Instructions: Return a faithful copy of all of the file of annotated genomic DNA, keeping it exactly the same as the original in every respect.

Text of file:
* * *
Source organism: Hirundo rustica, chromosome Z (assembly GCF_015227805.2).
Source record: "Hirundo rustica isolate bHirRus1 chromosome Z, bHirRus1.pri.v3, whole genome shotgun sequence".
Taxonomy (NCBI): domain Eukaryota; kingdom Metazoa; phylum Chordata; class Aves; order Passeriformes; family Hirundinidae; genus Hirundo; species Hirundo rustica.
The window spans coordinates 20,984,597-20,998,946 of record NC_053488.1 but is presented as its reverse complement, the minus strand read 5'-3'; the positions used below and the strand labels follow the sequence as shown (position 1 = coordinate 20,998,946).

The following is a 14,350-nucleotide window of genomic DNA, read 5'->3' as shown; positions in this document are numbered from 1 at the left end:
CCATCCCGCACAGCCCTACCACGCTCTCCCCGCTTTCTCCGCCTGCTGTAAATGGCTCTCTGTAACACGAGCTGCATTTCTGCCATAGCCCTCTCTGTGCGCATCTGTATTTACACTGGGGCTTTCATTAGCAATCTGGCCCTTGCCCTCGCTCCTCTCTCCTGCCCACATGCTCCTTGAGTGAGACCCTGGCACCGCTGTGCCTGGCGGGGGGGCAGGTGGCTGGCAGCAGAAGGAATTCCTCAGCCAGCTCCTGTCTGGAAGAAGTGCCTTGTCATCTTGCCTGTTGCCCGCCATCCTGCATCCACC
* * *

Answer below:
Source organism: Hirundo rustica, chromosome Z (assembly GCF_015227805.2).
Source record: "Hirundo rustica isolate bHirRus1 chromosome Z, bHirRus1.pri.v3, whole genome shotgun sequence".
Taxonomy (NCBI): domain Eukaryota; kingdom Metazoa; phylum Chordata; class Aves; order Passeriformes; family Hirundinidae; genus Hirundo; species Hirundo rustica.
The window spans coordinates 20,984,597-20,998,946 of record NC_053488.1 but is presented as its reverse complement, the minus strand read 5'-3'; the positions used below and the strand labels follow the sequence as shown (position 1 = coordinate 20,998,946).

The following is a 14,350-nucleotide window of genomic DNA, read 5'->3' as shown; positions in this document are numbered from 1 at the left end:
CCATCCCGCACAGCCCTACCACGCTCTCCCCGCTTTCTCCGCCTGCTGTAAATGGCTCTCTGTAACACGAGCTGCATTTCTGCCATAGCCCTCTCTGTGCGCATCTGTATTTACACTGGGGCTTTCATTAGCAATCTGGCCCTTGCCCTCGCTCCTCTCTCCTGCCCACATGCTCCTTGAGTGAGACCCTGGCACCGCTGTGCCTGGCGGGGGGGCAGGTGGCTGGCAGCAGAAGGAATTCCTCAGCCAGCTCCTGTCTGGAAGAAGTGCCTTGTCATCTTGCCTGTTGCCCGCCATCCTGCATCCACC